And now you have learned about something this person cares about. You have discovered what is important to them (the outdoors, in this case) and if you keep talking about that, you will connect deeply. And once you know what someone loves to talk about, you can continue using it. I like to remember what that “thing” is for people that I meet, and whenever I see them again, I always ask about it. That’s why people love me, nbd.
Example #2: start with “do you always want to do that?” [focus on the future]
Whenever I get the sense that someone is not completely satisfied with a part of their life, this is my go-to question to open a conversation. Because I know they are asking themselves the same question, and hoping SOMEONE will finally ask them about it, so they can unload.
Do you always want to work in tech?
It’s good for now, but I have this crazy idea of becoming a chef.
A chef! How did that idea pop into your head?
Well, I really enjoy cooking for my friends.
Clearly, we need to be friends. But seriously, how does it feel when you create a meal that people enjoy?
It’s incredible! I feel like a mad scientist that has come up with the perfect concoction.
Which of your latest experiments are you most proud of?
Last weekend I made…
Talking about hopes and dreams for the future is another avenue for discovering what someone cares about, and again, the that’s the golden ticket to connecting deeply.
Success And Challenges
So how do you know when you’re connected to someone? The mark I go for is when they are willing to share a story with me, like in the examples above. The more personal the story, the deeper the connection. You can keep repeating steps #1-#3 to get at more personal stories.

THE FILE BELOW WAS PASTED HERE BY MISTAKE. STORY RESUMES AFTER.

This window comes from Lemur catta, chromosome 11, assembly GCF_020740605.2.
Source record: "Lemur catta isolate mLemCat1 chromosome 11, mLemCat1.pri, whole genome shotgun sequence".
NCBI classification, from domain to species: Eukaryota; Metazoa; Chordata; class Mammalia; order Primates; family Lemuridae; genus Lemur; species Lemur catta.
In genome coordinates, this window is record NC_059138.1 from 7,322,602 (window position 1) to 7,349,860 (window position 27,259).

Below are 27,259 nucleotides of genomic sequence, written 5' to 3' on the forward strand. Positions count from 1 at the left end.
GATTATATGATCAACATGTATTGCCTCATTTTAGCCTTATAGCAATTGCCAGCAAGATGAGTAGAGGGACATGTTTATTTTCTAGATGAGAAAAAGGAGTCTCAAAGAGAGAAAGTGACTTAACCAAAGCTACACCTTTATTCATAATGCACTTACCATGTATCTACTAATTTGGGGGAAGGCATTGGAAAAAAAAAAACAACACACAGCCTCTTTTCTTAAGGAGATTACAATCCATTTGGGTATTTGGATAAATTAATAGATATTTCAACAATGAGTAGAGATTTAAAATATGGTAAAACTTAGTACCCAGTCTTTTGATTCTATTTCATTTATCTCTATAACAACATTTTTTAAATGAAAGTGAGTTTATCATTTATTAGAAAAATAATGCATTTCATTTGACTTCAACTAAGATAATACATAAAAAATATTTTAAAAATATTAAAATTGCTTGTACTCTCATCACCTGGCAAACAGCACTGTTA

Fair warning though, you may not always get there as quickly as the examples above, and that’s okay. Sometimes it takes a little bit more probing, because people are not used to getting so much genuine, focused attention from another human being. They may think you are just being nice, and not be willing to open up so quickly. But keep at it, and use open-ended questions [how…/why…/what was it like when…/how did you feel…/etc.]. If you give it a few tries and it’s still not going anywhere, you may have skipped a step in the beginning, or the person is just not in the mood to connect.
I love using this strategy to start flirting with a girl and find out if she is single. Allow me to demonstrate...
Have you always lived here?
I just moved back here from California about 6 months ago.
Ooh, was it because of a boy? (in a teenager-sharing-gossip voice)
This usually makes her laugh, and her answer lets me know if she is single. If she is single, I will ask her out (here’s the proper way to do that). If she isn’t single, it opens the door to talk about dating, and I can ask her how she met her boyfriend (here’s why you should always ask that).
So how did a 23-year-old, shy guy in a wheelchair go from zero success with women to dating 40+ women, getting his first kiss, losing his virginity, having 5 girlfriends, and being the life of the party wherever he goes? The strategies I still use, to this day, are spelled out in The 3 Step Guide to More Friends and More Dates – click the button below to download it (for free!) now.